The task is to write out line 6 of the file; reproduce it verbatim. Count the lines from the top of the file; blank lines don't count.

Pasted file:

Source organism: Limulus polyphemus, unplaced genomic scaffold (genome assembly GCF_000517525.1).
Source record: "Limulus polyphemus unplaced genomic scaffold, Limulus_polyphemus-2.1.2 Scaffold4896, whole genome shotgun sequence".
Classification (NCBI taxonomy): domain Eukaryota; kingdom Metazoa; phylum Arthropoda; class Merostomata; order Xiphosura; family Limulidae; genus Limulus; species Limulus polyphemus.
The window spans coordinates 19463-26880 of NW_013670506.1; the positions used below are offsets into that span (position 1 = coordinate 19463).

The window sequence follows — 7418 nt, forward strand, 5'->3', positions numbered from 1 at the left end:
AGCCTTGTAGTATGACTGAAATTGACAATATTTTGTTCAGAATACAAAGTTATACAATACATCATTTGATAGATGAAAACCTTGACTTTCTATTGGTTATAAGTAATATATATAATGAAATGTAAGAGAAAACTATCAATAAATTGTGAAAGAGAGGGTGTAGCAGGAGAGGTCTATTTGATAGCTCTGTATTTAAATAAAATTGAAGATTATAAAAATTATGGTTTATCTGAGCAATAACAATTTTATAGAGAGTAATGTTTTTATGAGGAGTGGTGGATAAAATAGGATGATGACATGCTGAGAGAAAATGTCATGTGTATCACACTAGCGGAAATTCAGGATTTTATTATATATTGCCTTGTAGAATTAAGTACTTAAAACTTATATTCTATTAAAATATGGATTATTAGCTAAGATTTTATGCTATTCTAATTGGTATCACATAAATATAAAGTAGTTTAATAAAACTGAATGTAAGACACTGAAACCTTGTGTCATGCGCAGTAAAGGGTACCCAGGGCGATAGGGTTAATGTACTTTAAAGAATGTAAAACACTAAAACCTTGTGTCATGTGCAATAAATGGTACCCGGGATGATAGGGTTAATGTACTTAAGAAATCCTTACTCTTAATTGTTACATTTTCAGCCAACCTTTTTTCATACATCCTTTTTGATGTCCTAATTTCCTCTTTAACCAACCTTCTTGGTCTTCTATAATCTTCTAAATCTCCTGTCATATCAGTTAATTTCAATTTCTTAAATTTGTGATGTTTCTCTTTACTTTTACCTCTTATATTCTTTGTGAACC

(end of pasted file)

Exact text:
AGCCTTGTAGTATGACTGAAATTGACAATATTTTGTTCAGAATACAAAGTTATACAATACATCATTTGATAGATGAAAACCTTGACTTTCTATTGGTTATAAGTAATATATATAATGAAATGTAAGAGAAAACTATCAATAAATTGTGAAAGAGAGGGTGTAGCAGGAGAGGTCTATTTGATAGCTCTGTATTTAAATAAAATTGAAGATTATAAAAATTATGGTTTATCTGAGCAATAACAATTTTATAGAGAGTAATGTTTTTATGAGGAGTGGTGGATAAAATAGGATGATGACATGCTGAGAGAAAATGTCATGTGTATCACACTAGCGGAAATTCAGGATTTTATTATATATTGCCTTGTAGAATTAAGTACTTAAAACTTATATTCTATTAAAATATGGATTATTAGCTAAGATTTTATGCTATTCTAATTGGTATCACATAAATATAAAGTAGTTTAATAAAACTGAATGTAAGACACTGAAACCTTGTGTCATGCGCAGTAAAGGGTACCCAGGGCGATAGGGTTAATGTACTTTAAAGAATGTAAAACACTAAAACCTTGTGTCATGTGCAATAAATGGTACCCGGGATGATAGGGTTAATGTACTTAAGAAATCCTTACTCTTAATTGTTACATTTTCAGCCAACCTTTTTTCATACATCCTTTTTGATGTCCTAATTTCCTCTTTAACCAACCTTCTTGGTCTTCTATAATCTTCTAAATCTCCTGTCATATCAGTTAATTTCAATTTCTTAAATTTGTGATGTTTCTCTTTACTTTTACCTCTTATATTCTTTGTGAACC